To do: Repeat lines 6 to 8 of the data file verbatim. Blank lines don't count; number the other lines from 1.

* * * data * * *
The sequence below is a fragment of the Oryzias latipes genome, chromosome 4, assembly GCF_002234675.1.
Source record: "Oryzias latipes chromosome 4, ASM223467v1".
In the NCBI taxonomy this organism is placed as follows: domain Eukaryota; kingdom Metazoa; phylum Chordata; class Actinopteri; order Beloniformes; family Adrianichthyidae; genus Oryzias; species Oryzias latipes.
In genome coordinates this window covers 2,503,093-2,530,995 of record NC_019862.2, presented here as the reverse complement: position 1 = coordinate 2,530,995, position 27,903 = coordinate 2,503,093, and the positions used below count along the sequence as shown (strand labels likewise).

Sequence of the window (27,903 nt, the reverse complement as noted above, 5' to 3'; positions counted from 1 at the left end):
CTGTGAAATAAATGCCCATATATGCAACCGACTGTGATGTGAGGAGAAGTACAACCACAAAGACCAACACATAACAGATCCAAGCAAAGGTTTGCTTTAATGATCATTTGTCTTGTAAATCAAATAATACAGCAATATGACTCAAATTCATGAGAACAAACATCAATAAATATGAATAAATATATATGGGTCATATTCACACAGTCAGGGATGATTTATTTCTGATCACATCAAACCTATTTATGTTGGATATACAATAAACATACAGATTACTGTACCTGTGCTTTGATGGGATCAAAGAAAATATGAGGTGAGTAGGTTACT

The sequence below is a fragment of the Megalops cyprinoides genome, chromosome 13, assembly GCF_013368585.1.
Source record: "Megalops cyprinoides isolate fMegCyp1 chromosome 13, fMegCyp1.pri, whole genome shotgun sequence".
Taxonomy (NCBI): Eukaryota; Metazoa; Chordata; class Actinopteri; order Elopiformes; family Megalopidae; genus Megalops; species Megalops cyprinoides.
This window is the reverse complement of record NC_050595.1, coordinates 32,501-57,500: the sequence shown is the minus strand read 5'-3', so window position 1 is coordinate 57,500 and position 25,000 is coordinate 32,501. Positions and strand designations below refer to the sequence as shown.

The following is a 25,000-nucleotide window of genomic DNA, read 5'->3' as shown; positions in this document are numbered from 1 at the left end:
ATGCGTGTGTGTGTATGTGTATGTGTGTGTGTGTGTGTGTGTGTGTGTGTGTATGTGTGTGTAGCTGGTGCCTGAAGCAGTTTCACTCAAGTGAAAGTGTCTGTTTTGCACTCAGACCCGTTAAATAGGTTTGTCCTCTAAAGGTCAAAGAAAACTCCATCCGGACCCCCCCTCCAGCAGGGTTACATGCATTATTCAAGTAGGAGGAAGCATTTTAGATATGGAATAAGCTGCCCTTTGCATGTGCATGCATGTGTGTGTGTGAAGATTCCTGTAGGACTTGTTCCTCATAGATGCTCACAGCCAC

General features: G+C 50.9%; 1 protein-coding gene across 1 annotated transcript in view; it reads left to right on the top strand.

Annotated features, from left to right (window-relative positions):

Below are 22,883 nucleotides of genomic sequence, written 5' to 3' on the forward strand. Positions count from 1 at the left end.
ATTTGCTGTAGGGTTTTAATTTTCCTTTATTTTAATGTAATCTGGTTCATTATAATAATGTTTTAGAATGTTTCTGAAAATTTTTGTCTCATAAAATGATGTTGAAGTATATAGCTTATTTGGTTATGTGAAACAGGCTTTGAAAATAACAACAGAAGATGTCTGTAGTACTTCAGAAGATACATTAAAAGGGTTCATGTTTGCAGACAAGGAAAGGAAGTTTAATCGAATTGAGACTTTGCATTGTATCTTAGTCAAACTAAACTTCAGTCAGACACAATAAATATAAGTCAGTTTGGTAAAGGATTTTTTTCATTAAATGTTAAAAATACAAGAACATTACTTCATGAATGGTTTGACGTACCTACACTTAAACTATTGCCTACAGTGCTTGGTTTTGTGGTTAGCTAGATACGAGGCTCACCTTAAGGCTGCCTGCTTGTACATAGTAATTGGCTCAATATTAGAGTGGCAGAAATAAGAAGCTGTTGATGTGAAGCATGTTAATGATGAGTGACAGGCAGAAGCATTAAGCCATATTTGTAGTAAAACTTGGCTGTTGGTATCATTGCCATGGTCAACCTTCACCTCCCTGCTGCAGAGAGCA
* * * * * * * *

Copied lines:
CTGTGAAATAAATGCCCATATATGCAACCGACTGTGATGTGAGGAGAAGTACAACCACAAAGACCAACACATAACAGATCCAAGCAAAGGTTTGCTTTAATGATCATTTGTCTTGTAAATCAAATAATACAGCAATATGACTCAAATTCATGAGAACAAACATCAATAAATATGAATAAATATATATGGGTCATATTCACACAGTCAGGGATGATTTATTTCTGATCACATCAAACCTATTTATGTTGGATATACAATAAACATACAGATTACTGTACCTGTGCTTTGATGGGATCAAAGAAAATATGAGGTGAGTAGGTTACT

The sequence below is a fragment of the Megalops cyprinoides genome, chromosome 13, assembly GCF_013368585.1.
Source record: "Megalops cyprinoides isolate fMegCyp1 chromosome 13, fMegCyp1.pri, whole genome shotgun sequence".